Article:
Outreach and Education Division

    The EDUCATION AND OUTREACH DIVISION supports chemistry education at all levels, including K-12, college, and adult/continuing education. It maintains liaisons to the Chicago Public Schools and the American Association of Chemistry Teachers (AACT). The Division engages the general public in chemistry-related educational activities, participates in ACS activities at the annual Illinois State Fair, and publicizes all events and news-related content. The division oversees the annual Project SEED program for the Section as well as the Project SEED scholarships. The Division also assists public officials and other community bodies concerning chemistry-related matters. The Education and Outreach Division includes the Education, Outreach, Project SEED, and Public Affairs Committees.

    The EDUCATION COMMITTEE provides chemistry-related educational programs and information to learners of all ages and actively engages with educators at the pre-K-12 and college levels. Subcommittees include:

    • AACT Liaison
    • College Education Subcommittee
    • Continuing Education Subcommittee
    • Chicago School Board Liaison
    • K - 12 Education Subcommittee


    The PUBLIC AFFAIRS COMMITTEE ensures that section members and public officials and bodies are informed of matters where the knowledge and practice of chemistry is of substantial public importance. These matters can include government issues, environmental issues and the social responsibility of chemists. The Public Affairs Committee gives the Public Affairs Award biennially.

    The OUTREACH COMMITTEE engages the general public, educators and children in chemistry-related educational activities and participates in many different types of events around the greater Chicago area.   Subcommittees include:

    • Community Activities Subcommittee
    • Illinois State Fair Subcommittee


    PROJECT SEED COMMITTEE identifies interested low-income and/or minority high school junior and senior students who are interested in participating in a paid summer research experience with  a college or university faculty member.  It supports financial and logistical concerns for the student/ faculty relationships and communicating  relevant program information to the national ACS organization.  The committee is also responsible for distributing Project SEED awards to support the internships.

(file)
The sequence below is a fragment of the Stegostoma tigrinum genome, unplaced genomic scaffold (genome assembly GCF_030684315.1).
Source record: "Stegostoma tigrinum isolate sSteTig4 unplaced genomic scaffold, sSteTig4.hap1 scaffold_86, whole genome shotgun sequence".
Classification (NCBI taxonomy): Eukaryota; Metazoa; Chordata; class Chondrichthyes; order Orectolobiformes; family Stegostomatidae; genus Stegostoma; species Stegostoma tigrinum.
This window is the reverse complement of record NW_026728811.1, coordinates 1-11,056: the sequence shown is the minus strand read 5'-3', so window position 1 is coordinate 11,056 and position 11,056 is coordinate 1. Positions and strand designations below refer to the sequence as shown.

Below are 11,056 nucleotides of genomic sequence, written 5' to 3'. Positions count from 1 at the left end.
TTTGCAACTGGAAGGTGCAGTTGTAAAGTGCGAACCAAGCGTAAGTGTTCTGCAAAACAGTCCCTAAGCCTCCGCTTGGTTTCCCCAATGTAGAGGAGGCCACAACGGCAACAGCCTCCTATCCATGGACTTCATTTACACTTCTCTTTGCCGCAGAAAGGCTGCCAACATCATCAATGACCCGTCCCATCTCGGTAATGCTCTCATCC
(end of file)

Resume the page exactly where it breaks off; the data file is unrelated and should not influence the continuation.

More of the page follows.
A Crystal Christmas Tree

    Kids, this crystal Christmas tree project works quickly from a paper or sponge tree that “grows” crystal foliage. 

    Please note:  All chemicals and experiments can entail an element of risk, and no experiments should be performed without proper adult supervision.

    An adult partner will need to obtain and handle these materials:

    • 6 tablespoons or 90 ml water
    • 6 tablespoons or 90 ml table salt (preferably uniodized)
    • 6 tablespoons or 90 ml Mrs. Stewart's liquid laundry bluing agent
    • 1 tablespoon or 15 ml household ammonia
    • food coloring

    Make the magic solution by dissolving the salt in the water and stirring in the bluing liquid and then the ammonia.  Bluing is a non-toxic and biodegradable bleaching product made of a very fine blue iron powder suspended in water (this is called a "colloidal suspension").

    Here are two ways to try growing your crystal tree. You can cut a sponge into the shape of a Christmas tree, set it in a shallow dish, and pour the crystal solution over the sponge. Set the dish someplace where it won't be disturbed. You can dot the sponge with food coloring (like ornaments), if desired. Depending on the temperature and humidity, crystals may start to appear on the sponge tree in less than an hour. You should have a nice set of crystals if you let the dish sit out overnight.

    Another method is to cut a cardboard or blotting paper Christmas tree. If you make two of these trees, you can cut one halfway down the top and the other halfway up from the bottom, match the notched ends together, and create a standing 3-dimensional tree. Again you can decorate your tree with food coloring ornaments, or use green coloring alone in the solution to make a solid green tree. Set this tree in a shallow dish that contains the crystal growing solution. Crystal 'leaves' will start to grow on your tree as the liquid is wicked up the paper and evaporates. 


    Kathleen Carrado Gregar, PhD, Argonne National Labs 
    [email protected]
    December 2010



    Anne Marie Helmenstine, “Magic Crystal Christmas Tree“,

    You also can get inexpensive kits to grow magic crystal Christmas trees: